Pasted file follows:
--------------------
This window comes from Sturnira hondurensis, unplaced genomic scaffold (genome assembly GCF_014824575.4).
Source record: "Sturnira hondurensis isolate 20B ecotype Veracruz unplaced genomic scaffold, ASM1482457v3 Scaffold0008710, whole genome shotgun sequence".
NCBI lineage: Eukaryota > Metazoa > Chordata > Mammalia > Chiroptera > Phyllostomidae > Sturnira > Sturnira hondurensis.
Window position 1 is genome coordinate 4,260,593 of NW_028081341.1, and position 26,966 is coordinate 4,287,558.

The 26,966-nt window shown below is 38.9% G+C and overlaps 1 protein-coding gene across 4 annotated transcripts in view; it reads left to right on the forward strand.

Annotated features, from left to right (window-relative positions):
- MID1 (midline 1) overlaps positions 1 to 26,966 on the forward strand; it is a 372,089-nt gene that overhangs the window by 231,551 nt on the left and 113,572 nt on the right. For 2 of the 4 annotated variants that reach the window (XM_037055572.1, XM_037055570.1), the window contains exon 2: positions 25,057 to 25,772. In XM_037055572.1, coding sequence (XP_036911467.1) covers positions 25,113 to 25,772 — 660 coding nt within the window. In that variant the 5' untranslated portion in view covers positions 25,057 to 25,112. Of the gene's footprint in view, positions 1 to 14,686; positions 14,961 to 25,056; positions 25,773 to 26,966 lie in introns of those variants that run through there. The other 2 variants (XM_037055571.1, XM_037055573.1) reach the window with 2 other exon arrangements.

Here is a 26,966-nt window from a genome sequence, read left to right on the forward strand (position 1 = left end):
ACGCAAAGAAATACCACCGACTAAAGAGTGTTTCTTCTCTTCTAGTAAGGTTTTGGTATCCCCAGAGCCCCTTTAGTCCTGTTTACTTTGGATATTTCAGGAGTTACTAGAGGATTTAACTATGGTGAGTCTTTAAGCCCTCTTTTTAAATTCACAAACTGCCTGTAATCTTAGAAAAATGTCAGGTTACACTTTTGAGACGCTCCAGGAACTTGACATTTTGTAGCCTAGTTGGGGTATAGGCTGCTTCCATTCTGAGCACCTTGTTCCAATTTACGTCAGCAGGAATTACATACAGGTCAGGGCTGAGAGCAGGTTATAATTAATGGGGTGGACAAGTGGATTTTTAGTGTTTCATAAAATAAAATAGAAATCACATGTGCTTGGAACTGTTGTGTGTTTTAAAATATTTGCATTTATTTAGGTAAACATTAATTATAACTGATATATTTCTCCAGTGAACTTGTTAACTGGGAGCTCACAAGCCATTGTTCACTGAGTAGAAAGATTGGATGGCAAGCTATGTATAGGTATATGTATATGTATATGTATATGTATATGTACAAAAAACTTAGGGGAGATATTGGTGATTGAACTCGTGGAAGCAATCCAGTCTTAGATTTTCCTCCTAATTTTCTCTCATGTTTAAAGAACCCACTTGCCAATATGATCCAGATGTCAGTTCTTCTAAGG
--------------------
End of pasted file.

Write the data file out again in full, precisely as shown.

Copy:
This window comes from Sturnira hondurensis, unplaced genomic scaffold (genome assembly GCF_014824575.4).
Source record: "Sturnira hondurensis isolate 20B ecotype Veracruz unplaced genomic scaffold, ASM1482457v3 Scaffold0008710, whole genome shotgun sequence".
NCBI lineage: Eukaryota > Metazoa > Chordata > Mammalia > Chiroptera > Phyllostomidae > Sturnira > Sturnira hondurensis.
Window position 1 is genome coordinate 4,260,593 of NW_028081341.1, and position 26,966 is coordinate 4,287,558.

The 26,966-nt window shown below is 38.9% G+C and overlaps 1 protein-coding gene across 4 annotated transcripts in view; it reads left to right on the forward strand.

Annotated features, from left to right (window-relative positions):
- MID1 (midline 1) overlaps positions 1 to 26,966 on the forward strand; it is a 372,089-nt gene that overhangs the window by 231,551 nt on the left and 113,572 nt on the right. For 2 of the 4 annotated variants that reach the window (XM_037055572.1, XM_037055570.1), the window contains exon 2: positions 25,057 to 25,772. In XM_037055572.1, coding sequence (XP_036911467.1) covers positions 25,113 to 25,772 — 660 coding nt within the window. In that variant the 5' untranslated portion in view covers positions 25,057 to 25,112. Of the gene's footprint in view, positions 1 to 14,686; positions 14,961 to 25,056; positions 25,773 to 26,966 lie in introns of those variants that run through there. The other 2 variants (XM_037055571.1, XM_037055573.1) reach the window with 2 other exon arrangements.

Here is a 26,966-nt window from a genome sequence, read left to right on the forward strand (position 1 = left end):
ACGCAAAGAAATACCACCGACTAAAGAGTGTTTCTTCTCTTCTAGTAAGGTTTTGGTATCCCCAGAGCCCCTTTAGTCCTGTTTACTTTGGATATTTCAGGAGTTACTAGAGGATTTAACTATGGTGAGTCTTTAAGCCCTCTTTTTAAATTCACAAACTGCCTGTAATCTTAGAAAAATGTCAGGTTACACTTTTGAGACGCTCCAGGAACTTGACATTTTGTAGCCTAGTTGGGGTATAGGCTGCTTCCATTCTGAGCACCTTGTTCCAATTTACGTCAGCAGGAATTACATACAGGTCAGGGCTGAGAGCAGGTTATAATTAATGGGGTGGACAAGTGGATTTTTAGTGTTTCATAAAATAAAATAGAAATCACATGTGCTTGGAACTGTTGTGTGTTTTAAAATATTTGCATTTATTTAGGTAAACATTAATTATAACTGATATATTTCTCCAGTGAACTTGTTAACTGGGAGCTCACAAGCCATTGTTCACTGAGTAGAAAGATTGGATGGCAAGCTATGTATAGGTATATGTATATGTATATGTATATGTATATGTACAAAAAACTTAGGGGAGATATTGGTGATTGAACTCGTGGAAGCAATCCAGTCTTAGATTTTCCTCCTAATTTTCTCTCATGTTTAAAGAACCCACTTGCCAATATGATCCAGATGTCAGTTCTTCTAAGG